It's all a matter of roots.
A recent article in The New Yorker dissing Amazon's Kindle made me snort with sarcastic laughter. Talk about the pot calling the kettle black.
[Update: This workaround no longer works, unfortunately.]
In the comments to my rant about the geographical restrctions on the Amazon.com MP3 download service, Mark wrote that he could use it from Japan, using his mother's mailing address. This lit a lightbulb in my head (dim as it was): it seems that Amazon uses the default I-Click address to determine whether you have the right to download the MP3 or not. My default address was set to my Swiss address, so first I reset it to my U.S. address and tried buying a tune. No go still - I still got the rejection notice. So, I un- I-Click'ed all my non-U.S. addresses, and tried again. This time I was asked which address I wanted (I had two U.S. addresses to choose from). And bingo, I could download with impunity.
[Another update: The workaround no longer works.]
[Update: There is a way around the Amazon geographical restriction thing. See here. ]
There have been a lot of raves about the new Amazon.com MP3 download service, mainly because it's 10 cents cheaper than the iTunes Music Store, and it's (allegedly) DRM-free. (I say allegedly, because I'm quite skeptical about these claims from any source, but that's besides the point here.) However, just like their awful UnBox video download service, they restrict download by 'geographical location', meaning that they probably filter by your IP address:
Well gee thanks for the concern, Amazon.
I have been resisting downloading Heroes, the new 'hot' show this season on offer on American television, but since several people whose opinions I respect told me that it was awesome, I succumbed and got the season pass. It is a very good show overall. But the Japanese aspects of it are mind bogglingly wrong - I'm talking Memoirs of a Geisha (the movie, not the book) level wrong - a real shame considering that it's quite obviously influenced by manga, anime and graphic novels. It's also the type of show that would probably do very well in Japan (where Dark Angel had a very strong cult following).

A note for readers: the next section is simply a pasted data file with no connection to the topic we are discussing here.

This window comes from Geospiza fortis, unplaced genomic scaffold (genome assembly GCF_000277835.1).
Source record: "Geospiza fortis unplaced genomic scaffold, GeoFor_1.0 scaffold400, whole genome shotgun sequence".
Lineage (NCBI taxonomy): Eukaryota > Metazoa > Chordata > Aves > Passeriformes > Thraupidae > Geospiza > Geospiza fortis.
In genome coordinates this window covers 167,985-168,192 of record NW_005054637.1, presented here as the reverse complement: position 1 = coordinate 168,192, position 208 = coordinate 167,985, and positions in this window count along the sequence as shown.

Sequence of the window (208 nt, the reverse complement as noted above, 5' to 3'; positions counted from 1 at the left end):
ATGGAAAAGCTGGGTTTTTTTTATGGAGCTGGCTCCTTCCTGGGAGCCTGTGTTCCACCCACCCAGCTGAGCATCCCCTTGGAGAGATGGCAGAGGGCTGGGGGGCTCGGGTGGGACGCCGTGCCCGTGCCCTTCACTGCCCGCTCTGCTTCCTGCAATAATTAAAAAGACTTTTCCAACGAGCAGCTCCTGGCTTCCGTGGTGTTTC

I am pretty sure that the ancients started the winter festivals that have evolved into our modern Christmas, New Years and other holidays because winter can be so depressing otherwise. I feel this so much more in Switzerland than I did in New York, even after about a decade or so of living here off and on. Most years, if I had a choice, I'd go somewhere - anywhere but here - during January and February.
For the last major U.S. elections, in 2004, I made sure to be in my home state of New York to cast my vote, even though it was fairly sure that my one vote would not make a difference in the outcome. New York was never going to vote for George Bush.
Still, it felt good to go to the local fire station with my sister and do the deed.
This year, I knew I couldn't make it to the U.S. in November, and I didn't bother to make the effort to vote in absentia. I feel a bit guilty about this but I knew that again, my district on Long Island, The Senate seat was safe for Hillary, my Congresswoman won by a big margin, and I don't care much about state senate races beyond whether they are doing a good job. The problem with voting overseas is that your vote gets counted (or so they say) weeks after the election results have been declared. You sort of feel out of it by then. Of course, if any critical races had been in question or I'd been in a state or district with a swing vote, I would have made that effort.